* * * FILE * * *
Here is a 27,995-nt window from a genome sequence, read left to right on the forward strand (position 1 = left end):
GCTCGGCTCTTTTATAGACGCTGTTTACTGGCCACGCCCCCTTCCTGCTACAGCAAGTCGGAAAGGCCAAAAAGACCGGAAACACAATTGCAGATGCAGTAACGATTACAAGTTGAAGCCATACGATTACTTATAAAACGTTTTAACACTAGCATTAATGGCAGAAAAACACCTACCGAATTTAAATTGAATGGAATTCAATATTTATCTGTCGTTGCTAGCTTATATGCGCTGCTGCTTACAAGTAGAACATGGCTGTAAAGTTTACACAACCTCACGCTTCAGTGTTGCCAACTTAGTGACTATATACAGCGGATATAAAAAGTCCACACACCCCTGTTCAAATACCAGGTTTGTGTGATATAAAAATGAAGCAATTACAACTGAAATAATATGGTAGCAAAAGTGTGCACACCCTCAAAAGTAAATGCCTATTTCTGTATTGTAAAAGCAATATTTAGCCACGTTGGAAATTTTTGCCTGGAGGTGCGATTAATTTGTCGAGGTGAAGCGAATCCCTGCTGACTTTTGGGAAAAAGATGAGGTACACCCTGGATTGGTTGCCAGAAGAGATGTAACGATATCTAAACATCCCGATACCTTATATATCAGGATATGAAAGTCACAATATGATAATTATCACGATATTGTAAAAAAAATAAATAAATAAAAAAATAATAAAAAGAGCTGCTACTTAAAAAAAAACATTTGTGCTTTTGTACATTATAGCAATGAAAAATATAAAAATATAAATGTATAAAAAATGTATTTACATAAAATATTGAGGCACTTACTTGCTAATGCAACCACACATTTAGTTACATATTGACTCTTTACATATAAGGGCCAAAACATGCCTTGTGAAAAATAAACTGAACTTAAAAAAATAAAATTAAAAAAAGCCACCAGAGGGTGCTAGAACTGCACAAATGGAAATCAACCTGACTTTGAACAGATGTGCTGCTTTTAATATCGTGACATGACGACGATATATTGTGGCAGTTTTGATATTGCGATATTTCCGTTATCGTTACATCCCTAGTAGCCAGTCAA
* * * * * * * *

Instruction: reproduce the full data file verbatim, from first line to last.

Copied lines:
Here is a 27,995-nt window from a genome sequence, read left to right on the forward strand (position 1 = left end):
GCTCGGCTCTTTTATAGACGCTGTTTACTGGCCACGCCCCCTTCCTGCTACAGCAAGTCGGAAAGGCCAAAAAGACCGGAAACACAATTGCAGATGCAGTAACGATTACAAGTTGAAGCCATACGATTACTTATAAAACGTTTTAACACTAGCATTAATGGCAGAAAAACACCTACCGAATTTAAATTGAATGGAATTCAATATTTATCTGTCGTTGCTAGCTTATATGCGCTGCTGCTTACAAGTAGAACATGGCTGTAAAGTTTACACAACCTCACGCTTCAGTGTTGCCAACTTAGTGACTATATACAGCGGATATAAAAAGTCCACACACCCCTGTTCAAATACCAGGTTTGTGTGATATAAAAATGAAGCAATTACAACTGAAATAATATGGTAGCAAAAGTGTGCACACCCTCAAAAGTAAATGCCTATTTCTGTATTGTAAAAGCAATATTTAGCCACGTTGGAAATTTTTGCCTGGAGGTGCGATTAATTTGTCGAGGTGAAGCGAATCCCTGCTGACTTTTGGGAAAAAGATGAGGTACACCCTGGATTGGTTGCCAGAAGAGATGTAACGATATCTAAACATCCCGATACCTTATATATCAGGATATGAAAGTCACAATATGATAATTATCACGATATTGTAAAAAAAATAAATAAATAAAAAAATAATAAAAAGAGCTGCTACTTAAAAAAAAACATTTGTGCTTTTGTACATTATAGCAATGAAAAATATAAAAATATAAATGTATAAAAAATGTATTTACATAAAATATTGAGGCACTTACTTGCTAATGCAACCACACATTTAGTTACATATTGACTCTTTACATATAAGGGCCAAAACATGCCTTGTGAAAAATAAACTGAACTTAAAAAAATAAAATTAAAAAAAGCCACCAGAGGGTGCTAGAACTGCACAAATGGAAATCAACCTGACTTTGAACAGATGTGCTGCTTTTAATATCGTGACATGACGACGATATATTGTGGCAGTTTTGATATTGCGATATTTCCGTTATCGTTACATCCCTAGTAGCCAGTCAA